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How long before we
demand gun control?

Re. “Local controls help slow epidemic levels of gun violence,” Page A6, Jan. 25:

Sally Lieber’s oped of Jan. 25 should cut deep at those elected leaders who failed repeatedly to pass sensible gun sanity legislation. Their failure of will mirrors the failure of most of their constituents to demand better.

The mass shootings remain a mere symptom of the toxic expectations each of our cultures invokes while failing to prioritize the wisdom of our greatest moral advisors, Jesus, Martin Luther King, Mahatma Gandhi, the Dalai Lama, Mohammed, Hillel and the rest. It’s no surprise the inequity we allow fosters a desperation that leads to violence.

One wonders how intolerable must the unjust structure (that predatory capitalism uses to enslave us) reach before we find the will, like the Mom’s 4 Housing moms found yesterday at the Alameda County Supervisors meeting, to resist the inaction of our governmental bodies at so many levels.

Dennis Fagaly

System keeps workers
yoked to bad jobs

Re. “Diversity coach sees dip in demand,” Page B15, Jan. 22:

The person trying to get a hold of being less “needed” for services, paid services, has not learned what all students should have the opportunity to learn; capitalism is a criminal act perpetrated on the masses in favor of our owners making a profit off our existence, our servitude, actually enslavement. We are contained by our owners’ lawmakers.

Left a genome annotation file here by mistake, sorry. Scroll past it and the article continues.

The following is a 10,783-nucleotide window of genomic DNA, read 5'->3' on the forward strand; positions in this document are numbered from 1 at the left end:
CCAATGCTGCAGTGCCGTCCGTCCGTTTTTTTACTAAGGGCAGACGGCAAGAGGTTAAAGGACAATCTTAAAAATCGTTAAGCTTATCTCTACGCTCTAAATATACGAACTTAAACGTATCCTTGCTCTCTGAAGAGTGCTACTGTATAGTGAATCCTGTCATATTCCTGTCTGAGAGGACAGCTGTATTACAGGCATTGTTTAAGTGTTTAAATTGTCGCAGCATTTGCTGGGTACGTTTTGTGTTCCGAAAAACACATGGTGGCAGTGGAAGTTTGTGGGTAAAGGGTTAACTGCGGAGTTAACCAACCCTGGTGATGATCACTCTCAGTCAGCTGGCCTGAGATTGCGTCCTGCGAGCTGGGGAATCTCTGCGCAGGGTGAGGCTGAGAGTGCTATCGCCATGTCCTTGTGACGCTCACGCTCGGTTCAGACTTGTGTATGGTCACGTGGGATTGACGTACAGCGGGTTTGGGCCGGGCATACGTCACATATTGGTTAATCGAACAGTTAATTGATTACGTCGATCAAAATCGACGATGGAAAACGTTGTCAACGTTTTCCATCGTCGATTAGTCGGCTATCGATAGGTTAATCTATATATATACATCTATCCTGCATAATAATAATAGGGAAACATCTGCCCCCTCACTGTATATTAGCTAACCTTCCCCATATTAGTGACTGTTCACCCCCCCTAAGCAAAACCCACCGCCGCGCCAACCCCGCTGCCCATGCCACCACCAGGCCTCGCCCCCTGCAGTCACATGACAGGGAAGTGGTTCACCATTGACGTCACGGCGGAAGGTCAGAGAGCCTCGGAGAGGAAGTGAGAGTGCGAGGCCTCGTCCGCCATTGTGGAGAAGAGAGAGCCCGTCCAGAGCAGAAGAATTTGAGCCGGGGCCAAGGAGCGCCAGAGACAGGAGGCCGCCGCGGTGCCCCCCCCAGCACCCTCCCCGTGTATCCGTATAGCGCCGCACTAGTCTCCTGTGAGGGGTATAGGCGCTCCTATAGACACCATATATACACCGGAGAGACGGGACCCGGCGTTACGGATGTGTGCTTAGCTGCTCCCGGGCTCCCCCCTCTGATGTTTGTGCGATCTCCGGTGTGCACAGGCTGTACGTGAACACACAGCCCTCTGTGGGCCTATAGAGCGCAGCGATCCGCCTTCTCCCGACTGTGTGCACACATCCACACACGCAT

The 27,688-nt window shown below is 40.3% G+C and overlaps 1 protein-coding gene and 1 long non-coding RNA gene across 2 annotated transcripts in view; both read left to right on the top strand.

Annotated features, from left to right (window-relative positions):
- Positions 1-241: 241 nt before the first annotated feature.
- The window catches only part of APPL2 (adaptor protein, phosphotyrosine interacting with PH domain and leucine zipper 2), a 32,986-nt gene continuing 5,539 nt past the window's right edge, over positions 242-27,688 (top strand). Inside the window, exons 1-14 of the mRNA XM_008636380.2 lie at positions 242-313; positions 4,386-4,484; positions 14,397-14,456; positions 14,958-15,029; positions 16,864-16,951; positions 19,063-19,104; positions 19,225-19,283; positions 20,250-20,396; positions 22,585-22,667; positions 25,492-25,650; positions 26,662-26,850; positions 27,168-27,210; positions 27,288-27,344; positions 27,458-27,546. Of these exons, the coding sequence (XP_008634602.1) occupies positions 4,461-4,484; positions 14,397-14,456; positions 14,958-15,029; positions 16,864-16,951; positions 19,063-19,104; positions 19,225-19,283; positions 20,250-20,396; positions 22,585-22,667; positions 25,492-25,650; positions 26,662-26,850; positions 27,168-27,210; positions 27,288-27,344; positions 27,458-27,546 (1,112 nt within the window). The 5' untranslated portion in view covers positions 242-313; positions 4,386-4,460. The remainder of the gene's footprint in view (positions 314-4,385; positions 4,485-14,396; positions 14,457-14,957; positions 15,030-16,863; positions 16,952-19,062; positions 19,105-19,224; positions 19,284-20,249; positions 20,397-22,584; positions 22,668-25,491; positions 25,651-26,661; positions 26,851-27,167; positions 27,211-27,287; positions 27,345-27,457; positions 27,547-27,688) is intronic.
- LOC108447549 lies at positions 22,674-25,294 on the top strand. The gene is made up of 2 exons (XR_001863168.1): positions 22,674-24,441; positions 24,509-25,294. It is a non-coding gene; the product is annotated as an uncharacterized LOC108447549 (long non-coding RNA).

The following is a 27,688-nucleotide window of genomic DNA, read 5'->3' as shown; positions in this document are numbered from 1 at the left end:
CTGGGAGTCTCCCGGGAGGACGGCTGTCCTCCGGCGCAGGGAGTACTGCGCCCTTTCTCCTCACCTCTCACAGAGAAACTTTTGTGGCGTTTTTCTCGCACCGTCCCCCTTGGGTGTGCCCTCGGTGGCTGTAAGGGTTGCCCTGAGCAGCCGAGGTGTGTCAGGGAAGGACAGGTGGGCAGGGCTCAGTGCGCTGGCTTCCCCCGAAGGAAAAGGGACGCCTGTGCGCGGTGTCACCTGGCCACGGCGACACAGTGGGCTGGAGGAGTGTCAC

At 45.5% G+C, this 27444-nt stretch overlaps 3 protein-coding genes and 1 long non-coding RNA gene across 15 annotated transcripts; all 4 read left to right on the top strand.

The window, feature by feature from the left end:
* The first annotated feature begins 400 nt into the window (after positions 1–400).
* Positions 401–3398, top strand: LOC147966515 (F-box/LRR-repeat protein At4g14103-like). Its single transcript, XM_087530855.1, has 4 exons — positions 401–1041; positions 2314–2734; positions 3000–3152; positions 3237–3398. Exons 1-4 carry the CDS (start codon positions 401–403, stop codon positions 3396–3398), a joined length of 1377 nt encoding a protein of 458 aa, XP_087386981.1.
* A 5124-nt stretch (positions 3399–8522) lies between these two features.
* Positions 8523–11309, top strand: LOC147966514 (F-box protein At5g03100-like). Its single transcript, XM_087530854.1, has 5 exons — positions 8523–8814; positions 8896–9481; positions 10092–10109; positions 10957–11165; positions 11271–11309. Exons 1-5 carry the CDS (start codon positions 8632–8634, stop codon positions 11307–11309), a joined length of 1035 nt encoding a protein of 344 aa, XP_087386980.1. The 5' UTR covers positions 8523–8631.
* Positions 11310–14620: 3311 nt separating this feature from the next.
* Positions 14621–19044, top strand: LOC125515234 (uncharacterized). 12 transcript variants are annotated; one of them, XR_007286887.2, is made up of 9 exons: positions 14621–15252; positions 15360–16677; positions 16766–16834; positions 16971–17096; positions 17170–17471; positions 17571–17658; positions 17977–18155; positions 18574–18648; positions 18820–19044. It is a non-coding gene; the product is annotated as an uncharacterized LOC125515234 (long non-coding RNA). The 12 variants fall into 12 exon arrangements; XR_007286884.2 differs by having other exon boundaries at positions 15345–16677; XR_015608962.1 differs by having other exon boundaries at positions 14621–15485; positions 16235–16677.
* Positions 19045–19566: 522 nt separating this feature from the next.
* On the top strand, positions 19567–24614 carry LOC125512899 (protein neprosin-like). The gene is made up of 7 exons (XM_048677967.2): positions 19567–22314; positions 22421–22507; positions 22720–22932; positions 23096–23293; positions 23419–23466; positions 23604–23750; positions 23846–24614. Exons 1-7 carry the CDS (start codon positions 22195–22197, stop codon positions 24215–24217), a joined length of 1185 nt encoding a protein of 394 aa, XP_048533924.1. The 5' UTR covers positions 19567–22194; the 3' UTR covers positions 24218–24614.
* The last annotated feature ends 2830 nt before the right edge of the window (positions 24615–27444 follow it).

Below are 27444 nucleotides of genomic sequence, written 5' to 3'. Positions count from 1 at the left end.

Marx commented that an aspect of capitalism is that it regularly pulls the rug — of security if we gain any — out from under us. We are not to feel secure. That’s a strength we’re not allowed.

Our work — our jobs — are not related to our lives or our personal well-being. Instead, they make — keep — our owners wealthy, taking the profit one way and another. One way, especially, is debt. We don’t get paid enough so we are put into debt.

Norma J. F. Harrison

‘Debt scolds’ are
right to criticize

Regarding “Let’s not do it again — don’t feed the debt scolds” (Page A7, Jan. 25), Paul Krugman points out that Republicans were warning of the U.S. spending too much money in 2011 and are doing so now.

However, the debt in 2011 was less than half of the debt today. I suspect that Krugman would require an offer of a significantly higher interest rate in order to lend his own money to an entity that was in twice the debt.

While the United States may be able to print virtually unlimited amounts of money, its lenders risk the possibility that repayments may only be in currency fit for playing Monopoly.

Daniel Mauthe

Amazon should get rid
of plastic packaging

Amazon makes an average of $14,900 every second. Yet in 2021, they produced 709 pounds of plastic waste. Their net worth is nearing $1 trillion yet they continue to pollute our oceans with their excessive use of plastics.

Having been a consumer of Amazon, I enjoy the convenience of quick shipping, until I see the unnecessary layers of packaging for the single item I purchased. According to Oceana, “Amazon’s estimated plastic packaging waste, in the form of air pillows alone, would circle the Earth more than 600 times,” which raises the question: Why doesn’t Amazon find more sustainable alternatives to plastic?

With their daily revenue, the small cost of purchasing these more sustainable alternatives would hardly make a difference in their overall revenue. As a society, it is important that we pressure Amazon to be mindful of its impact on our environment.

Nataly Villasenor

Voters missed memo
on Georgia suppression

In March 2021, the Georgia State Legislature passed the Election Integrity Act, which restricted where ballot boxes were placed and required voters wanting an absentee ballot to present their identification while extending voting periods to weekends and expanding the hours polls were open. Immediately, gubernatorial candidate Stacey Abrams called the Act a “form of voter suppression.” President Biden called the new law “Jim Crow in the 21st Century.”


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